The push to flip ratio (P/F) for a single channel auger can be optimized with the following relation:
P/F=−0.9582+0.085*Sump Radius−0.1309*X-Over Ratio−0.0057*Blade Angle+0.2832*Blade Pitch−0.0012*Auger Speed+0.0659*Load Ratio, where:

    • Sump Radius—Nominal radius of the auger sump, mm
    • X-Over Ratio—Sump Radius (mm)/Height of centerwall from sump tangent point (min)
    • Blade Angle—Angle of blade w.r.t. shaft drive axis (deg)
    • Blade Pitch—Axial Center to Center distance between blade pairs on the auger shaft (in)
    • Auger Speed—Speed of Auger Shaft (rpm)
    • Load Ratio−(π*(Sump Radius)^2)mm^2/150 gm, where 150 gm is a experimentally derived nominal single channel developer load

Although this relationship holds specifically for an auger configuration where adjacent paddles (paddle pairs) are oriented 90 apart, adjacent paddle tips are in contact, and the auger is nominally spaced 0.5 to 1 mm from the inner wall of the housing, it can be modified or extended to cover other orientation angles and spacings. The relationship between a series of factors and how these factors influence the amount of developer that is pushed (Axially to the shaft) and flipped (radially to the shaft) was then developed. This experiment was structured as a 6 factor Central Composite Design (CCD), face centered, with 9 centerpoint replicates. The strategy was to characterize the flow with a single channel auger (see FIG. 7). The experimental factors for a single channel auger implementation are shown below (see Table 1 below):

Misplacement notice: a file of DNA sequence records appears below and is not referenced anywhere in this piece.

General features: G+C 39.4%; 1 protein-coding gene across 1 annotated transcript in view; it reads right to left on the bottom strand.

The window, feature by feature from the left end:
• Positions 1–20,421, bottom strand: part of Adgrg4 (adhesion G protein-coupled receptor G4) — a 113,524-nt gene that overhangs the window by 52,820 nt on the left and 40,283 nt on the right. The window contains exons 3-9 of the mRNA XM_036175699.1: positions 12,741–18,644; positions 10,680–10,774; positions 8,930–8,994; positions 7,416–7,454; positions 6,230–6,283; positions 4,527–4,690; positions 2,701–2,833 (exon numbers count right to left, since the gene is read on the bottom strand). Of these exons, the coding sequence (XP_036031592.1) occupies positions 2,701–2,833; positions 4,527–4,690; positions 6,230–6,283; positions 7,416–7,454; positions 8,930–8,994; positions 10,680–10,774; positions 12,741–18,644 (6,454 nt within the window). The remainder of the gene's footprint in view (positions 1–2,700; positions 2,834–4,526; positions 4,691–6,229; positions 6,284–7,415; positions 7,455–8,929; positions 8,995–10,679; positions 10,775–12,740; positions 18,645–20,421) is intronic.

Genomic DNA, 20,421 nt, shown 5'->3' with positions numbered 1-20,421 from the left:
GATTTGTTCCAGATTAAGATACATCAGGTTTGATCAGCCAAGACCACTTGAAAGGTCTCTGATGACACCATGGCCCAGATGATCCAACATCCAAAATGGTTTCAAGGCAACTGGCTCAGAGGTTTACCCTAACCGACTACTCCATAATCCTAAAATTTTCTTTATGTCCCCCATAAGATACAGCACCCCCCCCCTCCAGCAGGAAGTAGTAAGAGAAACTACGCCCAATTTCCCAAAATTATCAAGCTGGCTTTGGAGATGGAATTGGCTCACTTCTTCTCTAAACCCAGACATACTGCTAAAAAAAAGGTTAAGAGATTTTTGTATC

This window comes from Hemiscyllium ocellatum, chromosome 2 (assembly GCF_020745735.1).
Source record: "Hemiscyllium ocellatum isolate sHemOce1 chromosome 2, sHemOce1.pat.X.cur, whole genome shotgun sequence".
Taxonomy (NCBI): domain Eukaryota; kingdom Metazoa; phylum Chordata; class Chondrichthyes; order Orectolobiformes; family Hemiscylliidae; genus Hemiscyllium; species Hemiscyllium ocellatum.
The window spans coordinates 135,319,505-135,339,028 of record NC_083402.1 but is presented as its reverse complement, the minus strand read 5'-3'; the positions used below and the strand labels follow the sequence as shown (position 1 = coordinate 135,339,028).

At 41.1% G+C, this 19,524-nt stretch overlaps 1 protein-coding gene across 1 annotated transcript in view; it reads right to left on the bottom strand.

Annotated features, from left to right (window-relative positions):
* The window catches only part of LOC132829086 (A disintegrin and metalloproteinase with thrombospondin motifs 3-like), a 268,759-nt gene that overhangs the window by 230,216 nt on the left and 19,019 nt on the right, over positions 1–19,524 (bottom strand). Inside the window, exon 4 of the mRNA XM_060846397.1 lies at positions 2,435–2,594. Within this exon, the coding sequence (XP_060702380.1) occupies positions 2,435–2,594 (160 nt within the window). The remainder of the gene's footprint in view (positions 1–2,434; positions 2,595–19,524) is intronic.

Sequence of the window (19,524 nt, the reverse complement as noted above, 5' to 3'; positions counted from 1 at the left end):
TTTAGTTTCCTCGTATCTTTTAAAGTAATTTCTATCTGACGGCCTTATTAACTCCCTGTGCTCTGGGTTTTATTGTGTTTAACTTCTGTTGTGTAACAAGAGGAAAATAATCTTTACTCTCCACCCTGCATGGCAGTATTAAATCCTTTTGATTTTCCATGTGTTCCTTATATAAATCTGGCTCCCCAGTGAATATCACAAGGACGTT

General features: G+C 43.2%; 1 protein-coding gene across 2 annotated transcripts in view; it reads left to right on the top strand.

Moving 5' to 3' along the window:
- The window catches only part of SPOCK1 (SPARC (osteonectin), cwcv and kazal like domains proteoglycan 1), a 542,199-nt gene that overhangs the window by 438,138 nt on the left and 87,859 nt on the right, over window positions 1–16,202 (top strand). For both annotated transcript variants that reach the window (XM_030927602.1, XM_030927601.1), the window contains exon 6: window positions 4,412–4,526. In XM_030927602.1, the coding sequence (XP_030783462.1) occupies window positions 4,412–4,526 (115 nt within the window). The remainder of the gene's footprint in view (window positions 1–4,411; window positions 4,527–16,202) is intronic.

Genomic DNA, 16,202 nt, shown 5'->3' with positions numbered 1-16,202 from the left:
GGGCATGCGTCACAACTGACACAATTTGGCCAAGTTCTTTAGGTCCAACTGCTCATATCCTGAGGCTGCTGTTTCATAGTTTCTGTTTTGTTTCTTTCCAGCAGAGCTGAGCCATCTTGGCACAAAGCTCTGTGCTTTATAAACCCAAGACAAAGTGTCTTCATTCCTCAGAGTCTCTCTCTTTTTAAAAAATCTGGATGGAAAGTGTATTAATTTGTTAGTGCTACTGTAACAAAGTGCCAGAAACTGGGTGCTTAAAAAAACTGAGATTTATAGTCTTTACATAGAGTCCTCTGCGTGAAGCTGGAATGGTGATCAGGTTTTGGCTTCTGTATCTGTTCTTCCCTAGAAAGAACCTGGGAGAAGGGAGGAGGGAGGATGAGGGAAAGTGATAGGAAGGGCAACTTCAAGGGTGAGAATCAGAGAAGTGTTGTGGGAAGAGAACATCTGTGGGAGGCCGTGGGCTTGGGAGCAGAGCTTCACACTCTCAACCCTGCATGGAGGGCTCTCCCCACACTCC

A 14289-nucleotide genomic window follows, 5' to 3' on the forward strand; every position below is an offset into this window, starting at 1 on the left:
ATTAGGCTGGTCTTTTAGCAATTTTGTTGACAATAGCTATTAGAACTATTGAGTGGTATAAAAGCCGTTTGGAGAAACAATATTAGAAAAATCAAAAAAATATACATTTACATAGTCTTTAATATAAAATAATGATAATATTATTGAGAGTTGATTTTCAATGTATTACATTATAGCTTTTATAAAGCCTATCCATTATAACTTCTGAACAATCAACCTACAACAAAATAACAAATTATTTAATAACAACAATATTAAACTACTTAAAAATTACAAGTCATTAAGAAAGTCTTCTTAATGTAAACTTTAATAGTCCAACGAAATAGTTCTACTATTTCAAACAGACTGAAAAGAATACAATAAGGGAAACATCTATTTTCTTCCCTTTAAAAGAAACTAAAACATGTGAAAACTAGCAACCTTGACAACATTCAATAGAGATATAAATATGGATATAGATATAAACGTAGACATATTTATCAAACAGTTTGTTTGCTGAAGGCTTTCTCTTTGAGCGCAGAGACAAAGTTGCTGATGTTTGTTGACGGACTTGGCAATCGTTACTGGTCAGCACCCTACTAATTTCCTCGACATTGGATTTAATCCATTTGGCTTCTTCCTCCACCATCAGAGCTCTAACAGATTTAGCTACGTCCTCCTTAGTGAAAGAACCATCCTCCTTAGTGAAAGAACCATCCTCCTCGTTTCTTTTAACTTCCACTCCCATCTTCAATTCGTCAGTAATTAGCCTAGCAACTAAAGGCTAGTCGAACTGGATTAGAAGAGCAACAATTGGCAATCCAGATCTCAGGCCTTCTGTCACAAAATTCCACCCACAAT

TABLE 1
Factors for Single Channel Auger
High
Factor Low Level Mid Level Level
Sump 17.4625 mm 20.6375 mm 25.4 mm
Radius
X-Over 2.5 3.7 4.9
Angle 20 30 40
Pitch 0.3600 in 0.5625 in 0.7650 in
Speed 106 rpm 162 rpm 218 rpm
Load Ratio 5 6 7